Book Review: Jim & Casper Go to Church
about church. I mean church with a little “c”—the building, the programs, the parking lot. Why does church look like it does? Does it have to be this way?
In that vein, I highly recommend the book Jim & Casper Go to Church. This book is perfect for anyone who has ever hesitated to invite a friend to church or felt uncomfortable during a church service. It’s a quick read, playful, yet profound.
Jim Henderson recruited atheist Matt Casper to attend several churches across America with him. Casper shares interesting insights as an outsider looking in.
- Nones (those who "identify their religion as 'nothing in particular,'"http://www.pewforum.org/2012/10/09/nones-on-the-rise/) notice and appreciate churches who obviously and overtly invest in their community. This is particularly true for churches in high-needs neighborhoods. Why is church where it is?
- People who have never had a relationship with Jesus look for practical help and advice in church services. Even someone who doesn’t believe in God can find following typically Christian advice like “love your neighbor” helpful. What do you want me to do?
- Outsiders attending a church service for the first time want a personal connection. A greeting from another attender carries more weight than a friendly handshake from someone with a nametag assigned to greet visitors. Did you notice me?
Regardless of the form of your connection with universal Church (capital “C”) this book provides plenty of food for thought. Enjoy.
In Her Own Words: My husband Kyle grew up planning to be a doctor. He met Jesus late in high school. Our first year in college, we went to a church planting conference. He very clearly heard the Holy Spirit tell him that he would be a church planter in Latin America. He argued for a while, and eventually gave in. In the 12 years that have followed, he hasn't looked back. When we told me his new plan, I was thrilled. I never saw myself as a doctor's wife. We got married, finished out degrees, and spent 9 months in training at our local church. In the summer of 2007, we loaded up my grandpa's pickup and moved to Mazatlan, Mexico.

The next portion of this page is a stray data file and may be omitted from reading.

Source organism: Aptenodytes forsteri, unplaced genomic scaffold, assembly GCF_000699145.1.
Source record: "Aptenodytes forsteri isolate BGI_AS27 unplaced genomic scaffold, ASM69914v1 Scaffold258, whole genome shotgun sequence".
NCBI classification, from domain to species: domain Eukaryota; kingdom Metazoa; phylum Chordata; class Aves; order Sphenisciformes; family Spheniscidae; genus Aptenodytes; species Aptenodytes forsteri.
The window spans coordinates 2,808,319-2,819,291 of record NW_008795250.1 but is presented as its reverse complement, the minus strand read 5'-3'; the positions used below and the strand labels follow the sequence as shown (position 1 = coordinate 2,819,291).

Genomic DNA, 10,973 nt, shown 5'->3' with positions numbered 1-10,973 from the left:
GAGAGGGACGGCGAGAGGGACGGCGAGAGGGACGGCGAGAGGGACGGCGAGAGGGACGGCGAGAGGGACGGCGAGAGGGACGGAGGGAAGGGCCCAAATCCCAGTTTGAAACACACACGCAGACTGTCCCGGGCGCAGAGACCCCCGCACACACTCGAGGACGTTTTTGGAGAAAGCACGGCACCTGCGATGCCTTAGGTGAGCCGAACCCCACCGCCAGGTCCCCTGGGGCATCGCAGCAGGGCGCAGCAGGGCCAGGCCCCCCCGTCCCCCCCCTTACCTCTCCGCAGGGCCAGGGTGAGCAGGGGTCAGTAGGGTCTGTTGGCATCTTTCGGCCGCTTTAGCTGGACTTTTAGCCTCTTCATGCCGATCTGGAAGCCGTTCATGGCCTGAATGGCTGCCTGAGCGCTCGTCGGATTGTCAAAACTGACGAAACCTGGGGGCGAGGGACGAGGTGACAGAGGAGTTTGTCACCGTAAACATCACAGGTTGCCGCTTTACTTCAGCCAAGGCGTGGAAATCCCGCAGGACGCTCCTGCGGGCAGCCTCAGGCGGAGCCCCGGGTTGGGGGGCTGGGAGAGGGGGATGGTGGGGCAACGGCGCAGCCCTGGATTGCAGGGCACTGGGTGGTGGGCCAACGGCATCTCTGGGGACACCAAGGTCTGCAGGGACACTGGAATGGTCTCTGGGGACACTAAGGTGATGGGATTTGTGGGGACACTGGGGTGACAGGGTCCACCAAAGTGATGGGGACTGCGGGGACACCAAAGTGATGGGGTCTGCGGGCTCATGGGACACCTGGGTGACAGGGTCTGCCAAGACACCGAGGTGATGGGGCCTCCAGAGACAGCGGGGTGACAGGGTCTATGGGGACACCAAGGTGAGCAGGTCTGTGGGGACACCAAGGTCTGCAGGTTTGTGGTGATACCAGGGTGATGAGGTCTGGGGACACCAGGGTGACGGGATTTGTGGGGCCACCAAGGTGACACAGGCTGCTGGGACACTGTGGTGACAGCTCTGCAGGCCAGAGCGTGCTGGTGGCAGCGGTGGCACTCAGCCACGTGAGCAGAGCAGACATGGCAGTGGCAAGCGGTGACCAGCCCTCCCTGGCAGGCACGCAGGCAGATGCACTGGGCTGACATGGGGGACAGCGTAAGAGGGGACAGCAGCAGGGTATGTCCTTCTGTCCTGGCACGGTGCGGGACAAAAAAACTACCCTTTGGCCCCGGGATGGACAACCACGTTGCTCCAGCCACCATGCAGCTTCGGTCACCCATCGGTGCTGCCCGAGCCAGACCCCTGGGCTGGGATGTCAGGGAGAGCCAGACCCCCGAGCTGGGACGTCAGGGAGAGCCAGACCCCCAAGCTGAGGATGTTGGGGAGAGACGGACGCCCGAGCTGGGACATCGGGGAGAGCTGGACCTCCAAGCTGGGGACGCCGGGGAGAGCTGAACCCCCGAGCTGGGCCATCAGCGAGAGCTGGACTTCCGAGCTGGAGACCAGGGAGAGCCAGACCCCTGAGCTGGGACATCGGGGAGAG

Seven years later, we have three small children and a bustling church in the middle of a low-income neighborhood. We consistently meet women who think they need to be perfect before they can connect with God. Poverty puts people in difficult situations, and many have made choices they aren't proud of as a result. Our church motto is "Imperfect people full of Jesus' love." Over and over again we find ourselves explaining God's wonderful, amazing grace. My favorite part of ministry is watching people hear from the Holy Spirit.